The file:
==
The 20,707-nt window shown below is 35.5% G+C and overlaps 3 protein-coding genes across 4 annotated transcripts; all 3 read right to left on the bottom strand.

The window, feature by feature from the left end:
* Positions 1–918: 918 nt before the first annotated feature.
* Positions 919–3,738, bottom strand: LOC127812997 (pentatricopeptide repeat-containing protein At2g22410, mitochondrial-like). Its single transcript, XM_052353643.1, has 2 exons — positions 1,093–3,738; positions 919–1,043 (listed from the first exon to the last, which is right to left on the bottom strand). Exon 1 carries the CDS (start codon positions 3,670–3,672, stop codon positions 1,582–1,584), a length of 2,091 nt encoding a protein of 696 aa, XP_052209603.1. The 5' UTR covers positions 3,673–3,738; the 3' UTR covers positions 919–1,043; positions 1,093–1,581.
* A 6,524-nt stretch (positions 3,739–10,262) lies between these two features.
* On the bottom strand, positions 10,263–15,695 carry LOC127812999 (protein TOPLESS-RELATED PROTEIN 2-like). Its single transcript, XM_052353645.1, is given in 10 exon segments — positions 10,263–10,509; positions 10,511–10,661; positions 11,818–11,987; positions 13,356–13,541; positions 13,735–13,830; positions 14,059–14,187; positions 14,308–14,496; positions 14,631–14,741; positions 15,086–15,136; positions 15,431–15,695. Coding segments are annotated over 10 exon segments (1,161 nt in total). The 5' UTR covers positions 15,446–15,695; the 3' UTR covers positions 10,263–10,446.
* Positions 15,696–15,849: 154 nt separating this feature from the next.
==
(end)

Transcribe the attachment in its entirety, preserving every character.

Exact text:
The 20,707-nt window shown below is 35.5% G+C and overlaps 3 protein-coding genes across 4 annotated transcripts; all 3 read right to left on the bottom strand.

The window, feature by feature from the left end:
* Positions 1–918: 918 nt before the first annotated feature.
* Positions 919–3,738, bottom strand: LOC127812997 (pentatricopeptide repeat-containing protein At2g22410, mitochondrial-like). Its single transcript, XM_052353643.1, has 2 exons — positions 1,093–3,738; positions 919–1,043 (listed from the first exon to the last, which is right to left on the bottom strand). Exon 1 carries the CDS (start codon positions 3,670–3,672, stop codon positions 1,582–1,584), a length of 2,091 nt encoding a protein of 696 aa, XP_052209603.1. The 5' UTR covers positions 3,673–3,738; the 3' UTR covers positions 919–1,043; positions 1,093–1,581.
* A 6,524-nt stretch (positions 3,739–10,262) lies between these two features.
* On the bottom strand, positions 10,263–15,695 carry LOC127812999 (protein TOPLESS-RELATED PROTEIN 2-like). Its single transcript, XM_052353645.1, is given in 10 exon segments — positions 10,263–10,509; positions 10,511–10,661; positions 11,818–11,987; positions 13,356–13,541; positions 13,735–13,830; positions 14,059–14,187; positions 14,308–14,496; positions 14,631–14,741; positions 15,086–15,136; positions 15,431–15,695. Coding segments are annotated over 10 exon segments (1,161 nt in total). The 5' UTR covers positions 15,446–15,695; the 3' UTR covers positions 10,263–10,446.
* Positions 15,696–15,849: 154 nt separating this feature from the next.